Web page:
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Патент USA US2136212

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2,136,212
Patented Nov. 8, 1938
‘ UNITED STATES
PATENT OFFICE *
2,136,212 '
corrnn armors
Franz R. Hensel and Earl I. Larsen, Indianapolis,
Ind., assignors to P. R. Mallory & C0,, 1110., In
dianapolis, Ind., a corporation of Delaware '
No Drawing. Application September 10, 1938,
Serial No. 229,331
3 Claims. (CL. 75-159)
' This invention relates to alloys, and more par
ticularly to copper alloys of improved character
istics.
An object of the invention is to produce an
l
improved copper alloy with high tensile proper
ties. Other objects of the invention will be ap
parent from the following description, taken in
5
‘ connection‘ with the appended claims.
~
The ‘present invention comprises the combina
tion of elements, methods of manufacture and
2.3
.7
Beryllium
.5
Copper ‘ ‘
Balance.
10
in' the disclosure hereinafter set forth, the scope
of the invention being indicated in the appended
claims.
ness.
The. present invention contemplates an alloy
of the following elements in substantially’ the
hours and 450 degrees C.--98 Rockwell B hard
following proportions:
ness.
_
Per cent
Nickel _________________ _,. _________ _..
.1-10
Beryllium ___________ ___. ___________ __
,65- 3
Silicon ____________________________ __
,65- 5
Copper ______ __' ____ __' ______________ __ Balance.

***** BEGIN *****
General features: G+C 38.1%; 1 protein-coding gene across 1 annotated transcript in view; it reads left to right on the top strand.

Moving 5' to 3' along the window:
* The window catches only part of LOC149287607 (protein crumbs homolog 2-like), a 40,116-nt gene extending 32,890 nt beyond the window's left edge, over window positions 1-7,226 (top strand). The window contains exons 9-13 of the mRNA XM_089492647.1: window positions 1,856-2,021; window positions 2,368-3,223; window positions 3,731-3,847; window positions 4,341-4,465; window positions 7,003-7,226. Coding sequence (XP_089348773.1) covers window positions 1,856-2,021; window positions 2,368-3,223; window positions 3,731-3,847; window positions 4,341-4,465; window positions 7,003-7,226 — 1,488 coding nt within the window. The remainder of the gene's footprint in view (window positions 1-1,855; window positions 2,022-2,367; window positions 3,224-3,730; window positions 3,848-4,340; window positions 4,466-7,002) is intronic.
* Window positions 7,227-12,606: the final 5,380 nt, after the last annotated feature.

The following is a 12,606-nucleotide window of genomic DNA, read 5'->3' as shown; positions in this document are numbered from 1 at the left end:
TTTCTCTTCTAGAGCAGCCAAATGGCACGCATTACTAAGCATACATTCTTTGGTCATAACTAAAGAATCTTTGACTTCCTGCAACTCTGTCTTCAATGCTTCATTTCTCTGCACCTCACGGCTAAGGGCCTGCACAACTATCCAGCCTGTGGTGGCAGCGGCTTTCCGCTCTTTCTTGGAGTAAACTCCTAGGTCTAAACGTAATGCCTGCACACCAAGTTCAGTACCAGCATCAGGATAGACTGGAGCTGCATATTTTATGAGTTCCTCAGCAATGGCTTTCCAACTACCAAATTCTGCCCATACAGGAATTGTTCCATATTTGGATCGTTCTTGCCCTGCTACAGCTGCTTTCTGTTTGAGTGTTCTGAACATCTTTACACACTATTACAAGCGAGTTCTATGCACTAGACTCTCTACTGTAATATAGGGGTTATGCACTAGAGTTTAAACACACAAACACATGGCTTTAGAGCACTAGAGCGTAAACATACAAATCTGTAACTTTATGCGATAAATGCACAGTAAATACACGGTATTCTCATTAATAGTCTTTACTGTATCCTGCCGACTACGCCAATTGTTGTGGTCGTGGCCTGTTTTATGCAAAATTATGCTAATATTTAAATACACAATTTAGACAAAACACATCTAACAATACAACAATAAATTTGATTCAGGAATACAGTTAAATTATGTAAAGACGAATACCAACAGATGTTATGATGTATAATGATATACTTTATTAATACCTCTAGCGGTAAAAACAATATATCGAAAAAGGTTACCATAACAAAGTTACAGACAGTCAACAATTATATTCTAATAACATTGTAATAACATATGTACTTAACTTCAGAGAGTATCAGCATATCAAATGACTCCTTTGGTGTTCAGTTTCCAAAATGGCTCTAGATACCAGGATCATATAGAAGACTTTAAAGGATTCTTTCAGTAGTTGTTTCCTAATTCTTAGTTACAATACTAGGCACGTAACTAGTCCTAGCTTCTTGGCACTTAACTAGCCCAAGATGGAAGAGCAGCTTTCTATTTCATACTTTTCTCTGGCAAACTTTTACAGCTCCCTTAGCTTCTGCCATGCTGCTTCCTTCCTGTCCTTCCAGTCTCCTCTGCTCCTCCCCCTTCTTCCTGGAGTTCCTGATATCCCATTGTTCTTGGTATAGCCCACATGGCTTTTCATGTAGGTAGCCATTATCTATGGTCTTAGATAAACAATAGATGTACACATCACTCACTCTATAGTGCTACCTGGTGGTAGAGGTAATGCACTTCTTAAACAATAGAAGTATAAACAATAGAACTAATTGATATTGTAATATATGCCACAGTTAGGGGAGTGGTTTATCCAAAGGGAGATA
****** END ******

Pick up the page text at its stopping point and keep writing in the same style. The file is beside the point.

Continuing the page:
The preferred alloys contain nickel and sili
con in substantially the weight ratio of 4:1 so as
.25 to produce nickel silicide corresponding approxi
mately to the ‘formula NizSi. The preferred pro
portions of ingredients are
.
Per cent
_ , Nickel silicide _____________________ -_
30
Nickel '
Silicon
This alloy gave the following results:
a. Quenched from 950 degrees C. and aged 16
hours and 400 degrees C.--102 Rockwell 13 hard
the product thereof, brought out and exempli?ed
20
‘wards. This cold working before aging hastens~
considerably the precipitation, of the dispersed
phase. An experimental alloy was made-up of
the following composition:
Percent
'Berylli’um
Copper
i‘ to 5
.05 to 3
Balance.
The alloys of the present invention may also
contain small proportions or even up to several
percents of zinc, tin, calcium, lithium, mag
nesium, phosphorus, silver, zirconium and ti
tanium.
>
The silicon combines with the nickel to form
a. silicide thereof and thereby imparts age hard
eningicharacteristics to the alloy.
-
-
-
b. Quenched. from 950 degrees C. and aged 16 15
I
c. Quenched from 950 degrees C. and aged 16
hours and 500 degrees C.--94 Rockwell B.
d. Quenched from 750 degrees C. and aged 16 20
hours and 400 degrees C.—7 5 Rockwell B.
e. Quenched from 850 degrees C. and aged 16
hours and 400 degrees C.—93 Rockwell B.
I. Quenched from 900 degrees C., aged 16 hours
and 400 degrees C.—9'7 Rockwell B.
‘
The above data show that a very high Rockwell
B hardness can be obtained exceeding 100 with
the correct heat treatment. The above men
tioned tests were made on castings. By using an
alloy containing only nickel and silicon in the 30
approximate proportions of 4:1,. the maximum
hardness obtained is considerably lower and is in
the neighborhood of 88-90 Rockwell B.
The addition of beryllium to nickel silicide al
loys lowers the aging temperature at which the
maximum hardness can be obtained; however, -